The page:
On January 21, 1936, the Chicago Tribune reported the death of two men well known in their circles – King George V of England and John Jacob Glessner. Glessner had died the previous day in his beloved Prairie Avenue home just six days before his 93rd birthday. In the weeks that followed, tributes were written and published by a number of organizations in which he was prominently involved, including International Harvester which he had helped to found in 1902, and Rush Medical College, where he served as president emeritus.
One of the most heartfelt tributes came from the Chicago Symphony Orchestra which had been at the center of John Glessner’s life for 45 years. The full-page tribute was written by Charles H. Hamill, president of The Orchestral Association, and placed opposite the program page for the concerts of January 23 and 24, 1936. In remembrance of the 80th anniversary of John Glessner’s passing, we reprint Hamill’s beautiful tribute in its entirety.
John J. Glessner
On the 20th of January, 1936, came the end of the long and useful life of John J. Glessner. To no one man has The Orchestral Association been more beholden. He was one of the small group of men who in the Association’s first years of struggle were loyal in their support and generous in their gifts. The depression following 1893 made the early years a time of great difficulty for both the Association and its friends, but Mr. Glessner never flinched. During those years before Orchestra Hall was built he contributed over $12,000 and then was one of the largest contributors to the building and the later reduction of the mortgage. Only last year he made his latest gift, bringing his total to nearly forty-five thousand dollars. But it was not only by his contributions he showed his interest. Since 1898 he has served as a Trustee and by his constant attendance on meetings and his sound judgment has brought much needed help to his associates. Modest to the point of self-effacement, he was clean of thought, and, when occasion required, vigorous in expression, and always with the Association’s welfare vividly in mind.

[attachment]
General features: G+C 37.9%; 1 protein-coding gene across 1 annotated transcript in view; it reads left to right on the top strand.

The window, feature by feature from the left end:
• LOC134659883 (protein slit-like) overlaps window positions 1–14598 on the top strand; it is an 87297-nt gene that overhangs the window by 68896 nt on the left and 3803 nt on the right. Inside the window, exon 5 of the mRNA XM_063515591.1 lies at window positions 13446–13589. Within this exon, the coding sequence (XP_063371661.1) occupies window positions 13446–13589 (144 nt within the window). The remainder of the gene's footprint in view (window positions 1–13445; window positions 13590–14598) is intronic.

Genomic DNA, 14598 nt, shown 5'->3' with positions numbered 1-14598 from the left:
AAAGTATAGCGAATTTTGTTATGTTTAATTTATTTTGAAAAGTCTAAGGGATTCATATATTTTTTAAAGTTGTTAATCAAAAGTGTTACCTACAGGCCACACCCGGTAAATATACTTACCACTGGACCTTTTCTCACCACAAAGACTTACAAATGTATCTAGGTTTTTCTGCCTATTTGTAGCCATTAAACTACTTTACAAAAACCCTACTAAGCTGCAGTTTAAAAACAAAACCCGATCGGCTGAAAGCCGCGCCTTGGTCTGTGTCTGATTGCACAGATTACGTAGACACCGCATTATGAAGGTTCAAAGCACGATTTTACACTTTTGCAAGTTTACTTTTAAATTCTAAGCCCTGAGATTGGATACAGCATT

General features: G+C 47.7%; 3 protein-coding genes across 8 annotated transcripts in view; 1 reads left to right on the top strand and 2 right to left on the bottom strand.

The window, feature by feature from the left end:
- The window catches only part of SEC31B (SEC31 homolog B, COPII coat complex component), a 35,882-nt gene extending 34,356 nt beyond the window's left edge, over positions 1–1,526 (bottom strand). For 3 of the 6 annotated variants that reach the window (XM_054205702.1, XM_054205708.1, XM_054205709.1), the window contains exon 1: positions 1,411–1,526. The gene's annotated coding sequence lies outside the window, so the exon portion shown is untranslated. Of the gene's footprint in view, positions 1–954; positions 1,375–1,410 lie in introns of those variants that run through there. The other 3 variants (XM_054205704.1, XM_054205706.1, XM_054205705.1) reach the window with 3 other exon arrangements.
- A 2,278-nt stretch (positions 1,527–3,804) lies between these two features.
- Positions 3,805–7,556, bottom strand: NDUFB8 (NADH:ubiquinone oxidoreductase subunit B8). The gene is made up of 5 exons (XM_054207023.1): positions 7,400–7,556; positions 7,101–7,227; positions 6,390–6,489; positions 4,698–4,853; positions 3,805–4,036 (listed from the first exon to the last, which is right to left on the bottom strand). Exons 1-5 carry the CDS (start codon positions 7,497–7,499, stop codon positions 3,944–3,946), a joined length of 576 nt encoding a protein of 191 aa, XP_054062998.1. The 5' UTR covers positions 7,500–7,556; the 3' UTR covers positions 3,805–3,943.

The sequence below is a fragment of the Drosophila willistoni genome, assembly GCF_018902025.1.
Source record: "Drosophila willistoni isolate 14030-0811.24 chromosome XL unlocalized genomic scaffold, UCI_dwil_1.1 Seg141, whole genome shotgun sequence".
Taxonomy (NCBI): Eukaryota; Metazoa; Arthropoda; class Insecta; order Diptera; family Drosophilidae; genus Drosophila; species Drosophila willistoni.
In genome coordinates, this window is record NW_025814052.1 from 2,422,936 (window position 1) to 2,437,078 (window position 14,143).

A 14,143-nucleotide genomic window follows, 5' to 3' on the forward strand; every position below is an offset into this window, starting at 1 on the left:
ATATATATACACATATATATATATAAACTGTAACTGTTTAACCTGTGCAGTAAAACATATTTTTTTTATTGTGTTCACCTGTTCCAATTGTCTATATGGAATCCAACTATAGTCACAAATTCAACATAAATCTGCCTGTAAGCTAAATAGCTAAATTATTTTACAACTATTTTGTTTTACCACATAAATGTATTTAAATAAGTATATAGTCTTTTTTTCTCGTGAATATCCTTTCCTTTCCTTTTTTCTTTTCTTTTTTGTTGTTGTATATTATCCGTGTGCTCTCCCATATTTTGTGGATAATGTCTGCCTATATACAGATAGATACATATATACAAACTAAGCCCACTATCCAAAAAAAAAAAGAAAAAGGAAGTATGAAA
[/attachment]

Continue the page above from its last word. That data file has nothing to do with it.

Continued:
He and his devoted wife while she lived were always in their box to delight in the music their generosity made possible, and in their hospitable home men of the Orchestra and their musical friends found frequent and charming entertainment. The loss to the Association of his wise counsel and the loss to his fellow Trustees of his fine companionship find their only comfort in the reflection that he has been discharged from the pains and penalties of extreme old age.
Charles H. Hamill,
The tone poem “Death and Transfiguration” by Richard Strauss was played in Glessner’s memory at the concert on Tuesday February 11, 1936, conducted by the Glessners’ dear friend, Frederick Stock. In the program for January 7 and 8, 1937, The Orchestral Association gratefully acknowledged the receipt of a $50,000 bequest under the will of John J. Glessner.
BELOW: Two photos showing one of the Glessners’ great-great-great granddaughters exploring their box at Symphony Center during Glessner House Museum’s 125th Anniversary Gala on September 13, 2012. (Photos by Tim Walters)